CRETE | Village President Michael Einhorn has been trying to follow the debate over expanding gambling, but said amendments to the proposal that might come before the General Assembly have complicated the matter.
“It’s kind of hard to understand, after four amendments, what is still on the table,” Einhorn said, in trying Monday to inform his municipal colleagues where the issue stands.
He cited the most recent amendments as being 186 pages and 406 pages of detailed legal language.
“This thing is going to continue to change on a daily basis,” said Einhorn. “This thing is literally all over the place.”
Crete is not in line to get the casino designated for the south suburbs because it sits just over the Cook/Will county line. But it could be impacted because various versions of the bill in the past have called for slot machines to be installed at horse racing tracks, including the Balmoral Racecourse that sits south of Crete.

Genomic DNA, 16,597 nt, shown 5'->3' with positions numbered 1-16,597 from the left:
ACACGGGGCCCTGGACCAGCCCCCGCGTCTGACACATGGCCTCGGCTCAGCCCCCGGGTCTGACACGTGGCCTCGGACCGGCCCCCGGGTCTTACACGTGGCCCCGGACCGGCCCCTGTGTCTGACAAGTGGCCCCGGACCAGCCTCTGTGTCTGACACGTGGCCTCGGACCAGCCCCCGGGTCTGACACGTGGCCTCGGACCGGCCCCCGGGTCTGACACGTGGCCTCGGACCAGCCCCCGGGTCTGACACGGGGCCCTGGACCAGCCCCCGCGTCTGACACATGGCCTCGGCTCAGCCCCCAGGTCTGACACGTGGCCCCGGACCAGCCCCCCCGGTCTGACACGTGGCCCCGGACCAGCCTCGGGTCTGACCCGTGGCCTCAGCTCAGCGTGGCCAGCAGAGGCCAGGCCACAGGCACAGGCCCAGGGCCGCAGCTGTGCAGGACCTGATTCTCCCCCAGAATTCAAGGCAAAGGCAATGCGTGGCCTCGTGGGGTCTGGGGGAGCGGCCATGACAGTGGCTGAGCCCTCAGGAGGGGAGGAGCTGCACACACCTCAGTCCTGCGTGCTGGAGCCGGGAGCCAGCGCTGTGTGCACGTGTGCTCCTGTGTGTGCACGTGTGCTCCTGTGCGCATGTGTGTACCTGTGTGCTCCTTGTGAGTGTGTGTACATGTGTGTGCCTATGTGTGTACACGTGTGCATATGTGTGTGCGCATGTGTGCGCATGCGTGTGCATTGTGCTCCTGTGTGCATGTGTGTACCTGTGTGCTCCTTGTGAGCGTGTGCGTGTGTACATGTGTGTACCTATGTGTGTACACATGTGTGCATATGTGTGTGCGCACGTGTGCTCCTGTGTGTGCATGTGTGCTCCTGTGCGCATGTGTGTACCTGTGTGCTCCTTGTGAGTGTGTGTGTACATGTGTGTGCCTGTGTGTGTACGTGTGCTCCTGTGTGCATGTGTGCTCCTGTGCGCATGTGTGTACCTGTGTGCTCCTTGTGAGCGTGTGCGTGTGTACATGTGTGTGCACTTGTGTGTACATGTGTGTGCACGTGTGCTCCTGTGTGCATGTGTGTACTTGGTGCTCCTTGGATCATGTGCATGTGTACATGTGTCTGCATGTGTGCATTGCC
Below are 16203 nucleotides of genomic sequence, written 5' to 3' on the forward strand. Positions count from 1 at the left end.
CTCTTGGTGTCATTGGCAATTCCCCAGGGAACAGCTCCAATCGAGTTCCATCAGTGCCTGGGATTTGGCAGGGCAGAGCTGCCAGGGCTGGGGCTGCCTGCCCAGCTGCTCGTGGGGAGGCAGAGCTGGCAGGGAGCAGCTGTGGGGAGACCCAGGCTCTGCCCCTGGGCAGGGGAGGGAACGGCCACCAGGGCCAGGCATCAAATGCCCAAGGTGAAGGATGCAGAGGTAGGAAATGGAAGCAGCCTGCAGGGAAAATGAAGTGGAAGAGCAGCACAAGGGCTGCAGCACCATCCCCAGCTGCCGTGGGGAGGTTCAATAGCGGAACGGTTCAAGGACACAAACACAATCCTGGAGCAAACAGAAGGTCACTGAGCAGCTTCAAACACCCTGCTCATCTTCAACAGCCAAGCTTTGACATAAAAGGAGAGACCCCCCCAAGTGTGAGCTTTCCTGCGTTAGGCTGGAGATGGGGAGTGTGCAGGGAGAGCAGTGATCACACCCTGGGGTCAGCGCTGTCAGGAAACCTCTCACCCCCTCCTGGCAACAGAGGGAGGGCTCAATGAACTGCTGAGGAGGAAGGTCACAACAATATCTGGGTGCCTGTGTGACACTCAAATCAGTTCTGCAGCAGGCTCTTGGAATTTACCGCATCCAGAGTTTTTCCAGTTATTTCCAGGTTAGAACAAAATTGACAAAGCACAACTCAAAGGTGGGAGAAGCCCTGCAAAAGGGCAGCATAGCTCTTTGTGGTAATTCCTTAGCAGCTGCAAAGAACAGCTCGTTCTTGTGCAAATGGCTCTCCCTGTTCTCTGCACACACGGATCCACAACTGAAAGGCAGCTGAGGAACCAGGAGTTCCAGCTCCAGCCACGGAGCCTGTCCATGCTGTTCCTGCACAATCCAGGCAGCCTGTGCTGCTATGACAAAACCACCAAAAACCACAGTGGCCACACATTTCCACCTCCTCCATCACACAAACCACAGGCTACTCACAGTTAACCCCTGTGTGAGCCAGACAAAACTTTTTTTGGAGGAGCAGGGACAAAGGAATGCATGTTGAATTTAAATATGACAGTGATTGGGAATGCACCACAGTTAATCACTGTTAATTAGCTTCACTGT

An Illinois House of Representatives committee earlier this year held in Tinley Park gave municipal officials in communities interested in having a casino within their boundaries – including Calumet City, Chicago Heights, Dolton, Ford Heights, Lynwood and a joint proposal between Homewood and East Hazel Crest – a chance to make their pitches.
That same committee will meet again April 16 at the Thompson Center state government building in Chicago.
Much of the focus of that hearing will be on parts of the proposal related to a Chicago-based casino. Although slot machines at racetracks also will be discussed.
Einhorn, who attended the hearing in Tinley Park, said he will try to be present at the Chicago hearing to see what he can learn about Balmoral.
State Rep. Bob Rita, D-Blue Island, who has been leading the recent efforts toward expanded gambling, said the bill now calls for fewer slot machines to be put at racetracks than it did in the past. Tax revenues generated by the state would be used for education and construction projects.
“I’m a firm believer that gambling expansion can provide great benefits to the state of Illinois and the communities where it comes,” Rita said in a prepared statement. “But it’s important that we put a bill together that is transparent and that deals fairly with taxpayers and all of the interests involved."